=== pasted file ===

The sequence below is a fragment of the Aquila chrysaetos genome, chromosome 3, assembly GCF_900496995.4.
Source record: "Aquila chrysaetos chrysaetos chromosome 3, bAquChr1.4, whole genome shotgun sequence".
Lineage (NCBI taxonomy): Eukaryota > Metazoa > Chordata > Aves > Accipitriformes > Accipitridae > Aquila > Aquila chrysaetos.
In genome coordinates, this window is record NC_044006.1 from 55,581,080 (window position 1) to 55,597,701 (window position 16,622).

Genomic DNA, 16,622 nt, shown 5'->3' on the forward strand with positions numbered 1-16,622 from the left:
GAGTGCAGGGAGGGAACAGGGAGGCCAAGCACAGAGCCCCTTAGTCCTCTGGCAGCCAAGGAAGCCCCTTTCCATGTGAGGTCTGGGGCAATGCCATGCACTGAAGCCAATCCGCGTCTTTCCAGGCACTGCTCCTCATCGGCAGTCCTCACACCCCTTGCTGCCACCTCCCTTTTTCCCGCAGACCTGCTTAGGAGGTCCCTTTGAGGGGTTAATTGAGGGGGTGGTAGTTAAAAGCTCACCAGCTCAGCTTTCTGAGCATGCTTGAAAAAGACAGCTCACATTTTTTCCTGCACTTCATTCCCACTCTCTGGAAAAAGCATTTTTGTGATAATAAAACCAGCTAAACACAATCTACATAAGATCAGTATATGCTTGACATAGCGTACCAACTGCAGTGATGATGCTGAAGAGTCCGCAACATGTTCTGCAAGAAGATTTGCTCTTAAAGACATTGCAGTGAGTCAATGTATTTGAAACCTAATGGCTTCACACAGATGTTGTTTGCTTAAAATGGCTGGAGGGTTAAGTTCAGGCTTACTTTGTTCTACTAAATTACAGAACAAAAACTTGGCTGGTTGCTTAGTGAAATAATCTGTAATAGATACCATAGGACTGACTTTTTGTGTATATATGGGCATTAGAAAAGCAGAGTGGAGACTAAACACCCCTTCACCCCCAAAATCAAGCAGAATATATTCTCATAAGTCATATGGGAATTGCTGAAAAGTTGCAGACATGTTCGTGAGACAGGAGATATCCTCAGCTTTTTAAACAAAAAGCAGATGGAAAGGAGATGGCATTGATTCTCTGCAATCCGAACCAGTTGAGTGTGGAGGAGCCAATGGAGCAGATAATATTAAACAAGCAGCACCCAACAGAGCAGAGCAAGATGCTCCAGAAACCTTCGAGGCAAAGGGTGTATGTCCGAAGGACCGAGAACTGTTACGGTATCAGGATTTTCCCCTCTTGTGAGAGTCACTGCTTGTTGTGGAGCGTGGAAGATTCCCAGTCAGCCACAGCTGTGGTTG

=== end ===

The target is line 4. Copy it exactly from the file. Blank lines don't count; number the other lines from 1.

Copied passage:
In genome coordinates, this window is record NC_044006.1 from 55,581,080 (window position 1) to 55,597,701 (window position 16,622).